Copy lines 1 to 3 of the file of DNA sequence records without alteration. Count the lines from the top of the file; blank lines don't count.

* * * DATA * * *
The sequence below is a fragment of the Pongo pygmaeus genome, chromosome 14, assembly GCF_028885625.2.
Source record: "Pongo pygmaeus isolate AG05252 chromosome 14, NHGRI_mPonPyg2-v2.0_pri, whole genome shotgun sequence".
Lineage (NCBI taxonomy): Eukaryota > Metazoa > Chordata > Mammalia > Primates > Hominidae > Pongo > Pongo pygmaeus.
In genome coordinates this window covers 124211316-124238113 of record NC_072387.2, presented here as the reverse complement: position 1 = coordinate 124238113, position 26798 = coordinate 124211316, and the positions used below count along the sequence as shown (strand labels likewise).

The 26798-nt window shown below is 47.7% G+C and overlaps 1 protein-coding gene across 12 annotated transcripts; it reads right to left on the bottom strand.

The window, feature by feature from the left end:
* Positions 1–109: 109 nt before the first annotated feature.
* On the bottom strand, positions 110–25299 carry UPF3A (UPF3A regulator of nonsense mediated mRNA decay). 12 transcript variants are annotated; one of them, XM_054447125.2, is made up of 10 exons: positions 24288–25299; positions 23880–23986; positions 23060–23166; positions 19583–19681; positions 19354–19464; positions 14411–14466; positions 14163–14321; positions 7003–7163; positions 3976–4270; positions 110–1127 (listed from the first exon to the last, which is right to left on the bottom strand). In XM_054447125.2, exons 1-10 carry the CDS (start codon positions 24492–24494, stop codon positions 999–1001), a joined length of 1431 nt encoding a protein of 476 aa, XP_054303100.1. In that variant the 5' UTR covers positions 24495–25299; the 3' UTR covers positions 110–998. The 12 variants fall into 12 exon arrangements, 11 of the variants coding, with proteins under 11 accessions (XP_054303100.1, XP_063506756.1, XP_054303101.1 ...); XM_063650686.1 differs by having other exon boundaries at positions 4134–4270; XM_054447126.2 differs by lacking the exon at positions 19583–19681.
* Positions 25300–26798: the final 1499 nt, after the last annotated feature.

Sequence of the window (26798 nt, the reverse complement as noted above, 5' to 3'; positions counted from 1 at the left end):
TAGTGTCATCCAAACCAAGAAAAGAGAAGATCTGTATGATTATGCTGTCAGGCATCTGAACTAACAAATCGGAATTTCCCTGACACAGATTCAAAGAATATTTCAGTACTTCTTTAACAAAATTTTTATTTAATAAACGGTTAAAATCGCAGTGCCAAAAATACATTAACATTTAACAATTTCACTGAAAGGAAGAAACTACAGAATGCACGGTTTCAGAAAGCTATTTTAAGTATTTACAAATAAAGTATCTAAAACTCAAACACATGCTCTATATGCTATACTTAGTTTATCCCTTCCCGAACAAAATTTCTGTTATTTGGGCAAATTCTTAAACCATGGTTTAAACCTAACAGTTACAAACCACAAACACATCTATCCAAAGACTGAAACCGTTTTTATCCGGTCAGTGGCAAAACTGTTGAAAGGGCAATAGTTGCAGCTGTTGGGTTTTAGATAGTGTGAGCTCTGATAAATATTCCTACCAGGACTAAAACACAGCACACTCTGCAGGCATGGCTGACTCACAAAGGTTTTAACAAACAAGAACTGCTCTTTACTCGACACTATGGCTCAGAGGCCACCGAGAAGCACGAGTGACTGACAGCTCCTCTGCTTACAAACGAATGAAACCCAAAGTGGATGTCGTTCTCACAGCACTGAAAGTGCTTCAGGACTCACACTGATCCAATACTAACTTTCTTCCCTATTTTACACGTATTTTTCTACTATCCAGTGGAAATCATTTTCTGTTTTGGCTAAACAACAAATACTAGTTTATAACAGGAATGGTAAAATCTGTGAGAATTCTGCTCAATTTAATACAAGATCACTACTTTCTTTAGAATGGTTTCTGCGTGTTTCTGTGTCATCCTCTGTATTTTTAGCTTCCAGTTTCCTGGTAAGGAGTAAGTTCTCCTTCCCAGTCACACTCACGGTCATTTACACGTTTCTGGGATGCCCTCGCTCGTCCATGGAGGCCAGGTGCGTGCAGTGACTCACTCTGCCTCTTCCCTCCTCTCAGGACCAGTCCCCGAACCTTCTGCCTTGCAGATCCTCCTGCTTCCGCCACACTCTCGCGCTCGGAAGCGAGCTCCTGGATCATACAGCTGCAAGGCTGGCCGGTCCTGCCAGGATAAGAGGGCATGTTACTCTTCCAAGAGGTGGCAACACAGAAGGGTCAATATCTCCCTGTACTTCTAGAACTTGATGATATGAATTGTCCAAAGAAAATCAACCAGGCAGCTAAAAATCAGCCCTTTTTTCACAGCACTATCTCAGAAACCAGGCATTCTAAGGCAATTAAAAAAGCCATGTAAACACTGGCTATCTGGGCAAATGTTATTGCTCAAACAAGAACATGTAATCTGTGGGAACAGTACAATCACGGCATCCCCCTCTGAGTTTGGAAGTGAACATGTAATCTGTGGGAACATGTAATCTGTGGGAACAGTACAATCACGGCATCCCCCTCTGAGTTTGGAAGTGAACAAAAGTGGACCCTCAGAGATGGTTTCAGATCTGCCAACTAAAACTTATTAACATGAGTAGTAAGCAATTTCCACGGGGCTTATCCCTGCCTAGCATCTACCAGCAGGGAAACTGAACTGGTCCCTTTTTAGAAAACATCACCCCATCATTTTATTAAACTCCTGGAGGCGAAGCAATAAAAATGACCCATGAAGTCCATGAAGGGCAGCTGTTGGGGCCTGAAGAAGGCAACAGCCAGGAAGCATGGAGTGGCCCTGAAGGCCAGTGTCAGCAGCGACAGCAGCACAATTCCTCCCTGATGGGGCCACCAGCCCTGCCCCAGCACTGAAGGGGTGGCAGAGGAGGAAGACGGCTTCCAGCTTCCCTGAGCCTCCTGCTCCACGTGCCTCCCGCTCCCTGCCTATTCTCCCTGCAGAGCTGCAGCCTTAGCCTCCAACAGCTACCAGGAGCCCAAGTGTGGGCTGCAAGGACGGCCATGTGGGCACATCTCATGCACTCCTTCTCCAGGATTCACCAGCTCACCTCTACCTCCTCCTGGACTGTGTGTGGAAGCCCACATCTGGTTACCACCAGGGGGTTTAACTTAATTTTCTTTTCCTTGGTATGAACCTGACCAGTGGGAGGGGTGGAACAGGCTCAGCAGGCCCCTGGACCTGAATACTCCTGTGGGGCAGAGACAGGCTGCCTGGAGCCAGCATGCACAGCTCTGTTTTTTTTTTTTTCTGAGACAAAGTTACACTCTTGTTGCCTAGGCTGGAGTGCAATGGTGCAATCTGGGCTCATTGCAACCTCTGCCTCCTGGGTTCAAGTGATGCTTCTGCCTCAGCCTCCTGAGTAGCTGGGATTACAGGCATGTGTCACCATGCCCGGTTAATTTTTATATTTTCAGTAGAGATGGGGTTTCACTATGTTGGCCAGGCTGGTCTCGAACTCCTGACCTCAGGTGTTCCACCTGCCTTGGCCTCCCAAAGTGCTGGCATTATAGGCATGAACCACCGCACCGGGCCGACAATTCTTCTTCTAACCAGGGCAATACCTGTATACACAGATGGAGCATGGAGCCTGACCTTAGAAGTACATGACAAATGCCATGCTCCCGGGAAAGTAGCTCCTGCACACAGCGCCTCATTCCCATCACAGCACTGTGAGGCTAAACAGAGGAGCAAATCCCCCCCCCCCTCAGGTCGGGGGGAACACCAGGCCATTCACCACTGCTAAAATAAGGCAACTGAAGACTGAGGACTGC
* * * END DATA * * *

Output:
The sequence below is a fragment of the Pongo pygmaeus genome, chromosome 14, assembly GCF_028885625.2.
Source record: "Pongo pygmaeus isolate AG05252 chromosome 14, NHGRI_mPonPyg2-v2.0_pri, whole genome shotgun sequence".
Lineage (NCBI taxonomy): Eukaryota > Metazoa > Chordata > Mammalia > Primates > Hominidae > Pongo > Pongo pygmaeus.